3 takeaways from day four of the January 6 hearings

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(TSWT) – The latest hearing before the House Select Committee investigating the Jan. 6 insurgency on Tuesday revealed new details about how former President Donald Trump lobbied state officials for the help cancel the 2020 presidential election.

The panel featured testimony from three Republican officials who were all recipients of Trump’s post-election outreach: Georgia Secretary of State Brad Raffensperger, his deputy Gabe Sterling, and the Speaker of the Arizona House of Representatives. , Rusty Bowers.

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As in previous hearings, these officials testified to their reluctance to participate in legally dubious schemes that would jeopardize the election, including efforts to overthrow the Electoral College with bogus pro-Trump voters.

Here are the main takeaways from Tuesday’s hearing:

Committee reveals new details about how congressional Republicans helped Trump’s effort to void election

Tuesday’s hearing featured new details about two congressional Republicans who played a role in Trump’s sprawling efforts to try to undo his 2020 election defeat.

The first was Republican Rep. Andy Biggs of Arizona, who called Bowers on the morning of Jan. 6, 2021, asking him to support his state’s voter decertification for Biden.

“I said I wouldn’t,” Bowers said Tuesday.

The second occurred several hours later, minutes before then-Vice President Mike Pence swung the gavel during the joint session of Congress to certify the electoral votes. According to text messages obtained by the committee, an aide to GOP Sen. Ron Johnson of Wisconsin asked an aide to Pence how Johnson could hand-deliver to him the fake Trump voter lists from Michigan and Wisconsin, which had no not been sent to the National Archives. Pence’s aide replied that Johnson should “not give him that.”

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The effort to decertify Biden voters and come up with fake Trump voters was part of Team Trump’s plan to stop congressional certification of the Jan. 6 election. The role played by Trump allies in Congress was of interest to the committee, which subpoenaed five House GOP members, including Biggs and House Minority Leader Kevin McCarthy.

House Republicans did not comply with the subpoenas and denounced the panel’s investigation.

The committee’s chairman, Democratic Rep. Bennie Thompson of Mississippi, told TSWT’s Manu Raju during a hearing adjournment on Tuesday that the committee had “not yet” contacted Johnson amid revelations about his involvement. in the scheme of false voters.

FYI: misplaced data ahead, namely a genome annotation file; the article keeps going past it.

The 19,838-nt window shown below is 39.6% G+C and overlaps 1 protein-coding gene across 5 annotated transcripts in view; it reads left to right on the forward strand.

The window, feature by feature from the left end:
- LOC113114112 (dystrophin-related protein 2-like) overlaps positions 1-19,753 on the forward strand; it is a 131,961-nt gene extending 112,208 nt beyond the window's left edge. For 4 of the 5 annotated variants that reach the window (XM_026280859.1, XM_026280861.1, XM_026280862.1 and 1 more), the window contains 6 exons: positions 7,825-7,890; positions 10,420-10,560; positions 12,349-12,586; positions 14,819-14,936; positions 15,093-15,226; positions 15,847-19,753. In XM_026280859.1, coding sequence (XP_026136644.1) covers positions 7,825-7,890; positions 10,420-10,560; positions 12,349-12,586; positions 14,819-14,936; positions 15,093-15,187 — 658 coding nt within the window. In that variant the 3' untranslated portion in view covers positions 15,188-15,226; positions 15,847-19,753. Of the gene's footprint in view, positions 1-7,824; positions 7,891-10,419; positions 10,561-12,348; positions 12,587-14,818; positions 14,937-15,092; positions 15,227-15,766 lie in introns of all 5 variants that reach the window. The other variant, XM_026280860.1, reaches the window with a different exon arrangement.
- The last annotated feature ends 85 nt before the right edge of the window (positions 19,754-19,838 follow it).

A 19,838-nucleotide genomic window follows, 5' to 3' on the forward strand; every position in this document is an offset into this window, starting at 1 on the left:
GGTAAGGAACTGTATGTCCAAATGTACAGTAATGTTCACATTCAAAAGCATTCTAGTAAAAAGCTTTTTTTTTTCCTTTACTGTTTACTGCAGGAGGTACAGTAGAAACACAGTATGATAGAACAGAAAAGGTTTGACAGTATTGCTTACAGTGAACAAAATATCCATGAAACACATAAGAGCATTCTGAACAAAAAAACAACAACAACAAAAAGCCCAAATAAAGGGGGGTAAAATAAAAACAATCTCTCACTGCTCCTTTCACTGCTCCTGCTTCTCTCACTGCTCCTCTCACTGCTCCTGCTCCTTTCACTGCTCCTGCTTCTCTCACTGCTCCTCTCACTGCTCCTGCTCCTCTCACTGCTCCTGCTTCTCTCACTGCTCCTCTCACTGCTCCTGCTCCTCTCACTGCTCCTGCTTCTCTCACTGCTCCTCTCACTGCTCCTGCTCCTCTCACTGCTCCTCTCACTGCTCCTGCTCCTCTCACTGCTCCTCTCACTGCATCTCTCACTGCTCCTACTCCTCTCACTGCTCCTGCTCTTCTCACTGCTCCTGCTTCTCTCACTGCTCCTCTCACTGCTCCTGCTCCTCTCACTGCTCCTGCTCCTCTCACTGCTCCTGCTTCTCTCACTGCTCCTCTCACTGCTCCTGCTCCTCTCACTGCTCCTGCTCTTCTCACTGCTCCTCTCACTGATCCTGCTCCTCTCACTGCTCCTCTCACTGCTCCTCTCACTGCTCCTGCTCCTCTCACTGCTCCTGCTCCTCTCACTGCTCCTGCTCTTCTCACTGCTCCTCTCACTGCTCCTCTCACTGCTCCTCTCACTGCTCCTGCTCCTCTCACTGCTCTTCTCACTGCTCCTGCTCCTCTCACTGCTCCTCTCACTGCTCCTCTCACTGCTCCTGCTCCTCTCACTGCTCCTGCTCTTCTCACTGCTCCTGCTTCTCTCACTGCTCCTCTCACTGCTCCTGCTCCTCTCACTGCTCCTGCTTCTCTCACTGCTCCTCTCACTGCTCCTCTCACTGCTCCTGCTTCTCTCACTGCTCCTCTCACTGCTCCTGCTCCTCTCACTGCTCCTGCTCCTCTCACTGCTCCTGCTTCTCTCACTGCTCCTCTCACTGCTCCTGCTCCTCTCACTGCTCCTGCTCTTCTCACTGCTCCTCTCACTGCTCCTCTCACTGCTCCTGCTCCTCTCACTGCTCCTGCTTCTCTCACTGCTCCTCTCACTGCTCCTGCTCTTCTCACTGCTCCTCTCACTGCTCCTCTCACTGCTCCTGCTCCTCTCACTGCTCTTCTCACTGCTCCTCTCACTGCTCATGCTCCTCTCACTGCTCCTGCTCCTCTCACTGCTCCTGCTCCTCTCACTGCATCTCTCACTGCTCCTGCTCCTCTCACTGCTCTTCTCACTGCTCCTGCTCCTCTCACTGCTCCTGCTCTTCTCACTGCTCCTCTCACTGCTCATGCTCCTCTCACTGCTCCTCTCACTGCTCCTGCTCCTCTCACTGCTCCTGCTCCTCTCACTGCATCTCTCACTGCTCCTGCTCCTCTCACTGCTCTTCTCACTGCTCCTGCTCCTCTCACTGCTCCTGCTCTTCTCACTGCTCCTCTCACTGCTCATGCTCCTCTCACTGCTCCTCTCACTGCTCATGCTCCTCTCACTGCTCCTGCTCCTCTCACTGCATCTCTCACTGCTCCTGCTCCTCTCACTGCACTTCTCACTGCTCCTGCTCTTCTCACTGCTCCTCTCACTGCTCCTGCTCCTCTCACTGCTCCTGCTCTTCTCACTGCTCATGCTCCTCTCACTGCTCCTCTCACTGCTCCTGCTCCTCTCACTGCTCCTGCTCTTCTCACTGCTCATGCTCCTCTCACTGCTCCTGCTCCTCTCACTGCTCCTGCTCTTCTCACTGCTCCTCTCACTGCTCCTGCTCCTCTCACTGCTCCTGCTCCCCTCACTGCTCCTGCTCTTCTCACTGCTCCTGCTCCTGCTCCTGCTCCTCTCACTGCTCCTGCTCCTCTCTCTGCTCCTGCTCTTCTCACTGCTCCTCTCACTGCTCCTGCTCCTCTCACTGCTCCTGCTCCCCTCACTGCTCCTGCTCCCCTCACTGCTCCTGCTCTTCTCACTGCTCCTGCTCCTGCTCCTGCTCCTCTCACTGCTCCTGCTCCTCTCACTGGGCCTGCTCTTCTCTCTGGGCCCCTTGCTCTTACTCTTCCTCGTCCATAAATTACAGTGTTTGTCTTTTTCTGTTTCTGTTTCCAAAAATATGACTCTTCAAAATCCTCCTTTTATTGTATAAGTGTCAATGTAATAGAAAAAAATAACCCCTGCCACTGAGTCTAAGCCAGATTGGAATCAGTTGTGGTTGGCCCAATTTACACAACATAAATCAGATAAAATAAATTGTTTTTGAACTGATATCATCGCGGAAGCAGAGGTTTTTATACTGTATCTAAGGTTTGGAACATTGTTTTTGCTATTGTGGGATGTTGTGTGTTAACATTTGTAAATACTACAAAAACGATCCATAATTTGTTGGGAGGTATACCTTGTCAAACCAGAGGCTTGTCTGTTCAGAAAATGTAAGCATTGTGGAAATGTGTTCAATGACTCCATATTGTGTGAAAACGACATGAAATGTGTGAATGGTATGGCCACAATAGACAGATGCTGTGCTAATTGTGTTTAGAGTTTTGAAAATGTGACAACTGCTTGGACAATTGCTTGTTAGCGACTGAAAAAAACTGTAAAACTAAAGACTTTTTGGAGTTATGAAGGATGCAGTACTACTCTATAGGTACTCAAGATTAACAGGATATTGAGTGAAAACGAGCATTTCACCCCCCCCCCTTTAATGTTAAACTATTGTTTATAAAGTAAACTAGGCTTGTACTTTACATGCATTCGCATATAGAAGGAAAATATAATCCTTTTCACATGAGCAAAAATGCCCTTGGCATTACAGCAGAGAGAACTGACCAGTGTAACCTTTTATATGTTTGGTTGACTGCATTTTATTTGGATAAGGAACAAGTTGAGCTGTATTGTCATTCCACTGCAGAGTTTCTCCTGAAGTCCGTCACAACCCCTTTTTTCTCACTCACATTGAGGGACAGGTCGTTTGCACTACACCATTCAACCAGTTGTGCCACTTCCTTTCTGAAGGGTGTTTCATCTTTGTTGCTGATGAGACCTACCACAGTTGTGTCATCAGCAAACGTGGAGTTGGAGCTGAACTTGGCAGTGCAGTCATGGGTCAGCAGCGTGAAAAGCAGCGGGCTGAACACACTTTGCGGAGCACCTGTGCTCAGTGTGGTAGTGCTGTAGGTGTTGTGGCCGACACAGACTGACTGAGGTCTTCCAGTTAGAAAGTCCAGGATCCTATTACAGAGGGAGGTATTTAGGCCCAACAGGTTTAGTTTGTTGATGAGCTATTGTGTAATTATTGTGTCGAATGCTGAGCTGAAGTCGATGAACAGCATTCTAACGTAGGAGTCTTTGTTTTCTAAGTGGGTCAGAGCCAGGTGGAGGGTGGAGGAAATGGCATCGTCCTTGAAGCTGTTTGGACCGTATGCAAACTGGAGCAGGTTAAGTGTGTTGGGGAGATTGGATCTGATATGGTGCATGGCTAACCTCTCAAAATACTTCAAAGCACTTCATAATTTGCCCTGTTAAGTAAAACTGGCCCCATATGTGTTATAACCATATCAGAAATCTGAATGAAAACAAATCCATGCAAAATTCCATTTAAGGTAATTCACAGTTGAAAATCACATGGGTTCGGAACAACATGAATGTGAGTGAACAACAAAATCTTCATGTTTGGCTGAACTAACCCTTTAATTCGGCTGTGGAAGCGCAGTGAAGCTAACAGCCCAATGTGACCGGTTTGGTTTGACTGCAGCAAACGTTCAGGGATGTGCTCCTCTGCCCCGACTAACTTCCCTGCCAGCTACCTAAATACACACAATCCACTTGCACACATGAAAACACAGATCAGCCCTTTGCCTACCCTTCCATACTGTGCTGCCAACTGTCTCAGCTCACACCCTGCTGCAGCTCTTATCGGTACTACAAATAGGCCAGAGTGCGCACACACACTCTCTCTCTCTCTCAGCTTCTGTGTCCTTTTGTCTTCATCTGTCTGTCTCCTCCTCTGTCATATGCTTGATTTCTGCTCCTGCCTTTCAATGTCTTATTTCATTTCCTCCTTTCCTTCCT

“The committee has not made a decision” on whether to call him to testify, Thompson said.

Republican officials take initiative to testify against Trump

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Again, the Democratic-led Jan. 6 committee turned to Republican officials to make their case against Trump. In fact, the majority of in-person witnesses so far have been Republicans.

Tuesday’s hearing featured in-person testimony from three conservative Republicans who endorsed Trump in 2020. The committee also played deposition clips from two other GOP officials: the state Senate majority leader of Michigan, Mike Shirkey, and Pennsylvania House Speaker, Bryan Cutler.

They all provided damning testimony against Trump, describing how he repeatedly tried to twist their arms and cajole them to undo the results. They also described the threats and pressure they faced from Trump supporters who believed his election was a lie and demonstrated outside their homes and offices, and bombarded them with calls and text messages.

One of the GOP’s main complaints about the committee is that it’s packed with Democrats. And that’s largely because Republican leaders declined to participate last summer. But so far, the most damaging testimony has come from Republicans and members of Trump’s inner circle.

Arizona’s top Republican rebuts Trump in real time

Bowers said under oath on Tuesday that Trump lied about him in a press release issued shortly before the start of the hearing, where Trump claimed that Bowers told him in November 2020 that he thought the election was over. rigged.

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In the statement, Trump attacked Bowers and described a call they had after the election, saying “during the conversation he told me the election was rigged and I won Arizona.” . Trump added: “Bowers should hope there is no recording of the conversation.”

Asked by Rep. Adam Schiff, a Democrat from California, Bowers confirmed that he “had a conversation with the president, but that’s definitely not it.”

“There are parts that are true, but there are parts that aren’t,” Bowers said of Trump’s statement. “…Anywhere, anyone at any time who said I said the election was rigged – that wouldn’t be true.”

The comments were a real-time rebuttal from the former president. While Trump can say whatever he wants in a press release, Bowers is required to testify honestly before Congress and could be prosecuted for lying under oath.

The back and forth recalls Trump’s infamous conversations with former FBI Director James Comey in 2017, where Trump lied about what they discussed and raised the specter of “tapes.” Like Bowers, Comey testified to Congress, under penalty of perjury, about conversations with Trump.

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